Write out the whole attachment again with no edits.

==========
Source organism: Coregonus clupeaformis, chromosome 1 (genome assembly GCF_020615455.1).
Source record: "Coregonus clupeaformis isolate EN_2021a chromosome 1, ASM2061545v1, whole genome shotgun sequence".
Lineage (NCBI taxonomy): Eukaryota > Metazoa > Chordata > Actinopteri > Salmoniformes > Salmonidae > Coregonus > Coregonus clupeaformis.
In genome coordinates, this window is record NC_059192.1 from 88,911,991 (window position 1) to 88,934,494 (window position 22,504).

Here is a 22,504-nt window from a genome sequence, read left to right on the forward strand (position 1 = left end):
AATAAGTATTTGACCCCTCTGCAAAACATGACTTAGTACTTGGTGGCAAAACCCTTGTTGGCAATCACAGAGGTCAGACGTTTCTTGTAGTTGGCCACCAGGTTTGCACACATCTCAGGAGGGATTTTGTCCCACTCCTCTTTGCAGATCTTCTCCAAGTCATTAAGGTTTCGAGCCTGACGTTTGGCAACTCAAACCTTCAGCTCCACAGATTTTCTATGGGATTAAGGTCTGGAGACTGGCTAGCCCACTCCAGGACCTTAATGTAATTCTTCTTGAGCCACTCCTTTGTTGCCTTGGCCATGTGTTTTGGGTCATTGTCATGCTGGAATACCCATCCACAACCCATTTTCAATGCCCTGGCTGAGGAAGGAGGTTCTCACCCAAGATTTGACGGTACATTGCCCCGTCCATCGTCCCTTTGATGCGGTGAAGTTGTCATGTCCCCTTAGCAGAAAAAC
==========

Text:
Source organism: Coregonus clupeaformis, chromosome 1 (genome assembly GCF_020615455.1).
Source record: "Coregonus clupeaformis isolate EN_2021a chromosome 1, ASM2061545v1, whole genome shotgun sequence".
Lineage (NCBI taxonomy): Eukaryota > Metazoa > Chordata > Actinopteri > Salmoniformes > Salmonidae > Coregonus > Coregonus clupeaformis.
In genome coordinates, this window is record NC_059192.1 from 88,911,991 (window position 1) to 88,934,494 (window position 22,504).

Here is a 22,504-nt window from a genome sequence, read left to right on the forward strand (position 1 = left end):
AATAAGTATTTGACCCCTCTGCAAAACATGACTTAGTACTTGGTGGCAAAACCCTTGTTGGCAATCACAGAGGTCAGACGTTTCTTGTAGTTGGCCACCAGGTTTGCACACATCTCAGGAGGGATTTTGTCCCACTCCTCTTTGCAGATCTTCTCCAAGTCATTAAGGTTTCGAGCCTGACGTTTGGCAACTCAAACCTTCAGCTCCACAGATTTTCTATGGGATTAAGGTCTGGAGACTGGCTAGCCCACTCCAGGACCTTAATGTAATTCTTCTTGAGCCACTCCTTTGTTGCCTTGGCCATGTGTTTTGGGTCATTGTCATGCTGGAATACCCATCCACAACCCATTTTCAATGCCCTGGCTGAGGAAGGAGGTTCTCACCCAAGATTTGACGGTACATTGCCCCGTCCATCGTCCCTTTGATGCGGTGAAGTTGTCATGTCCCCTTAGCAGAAAAAC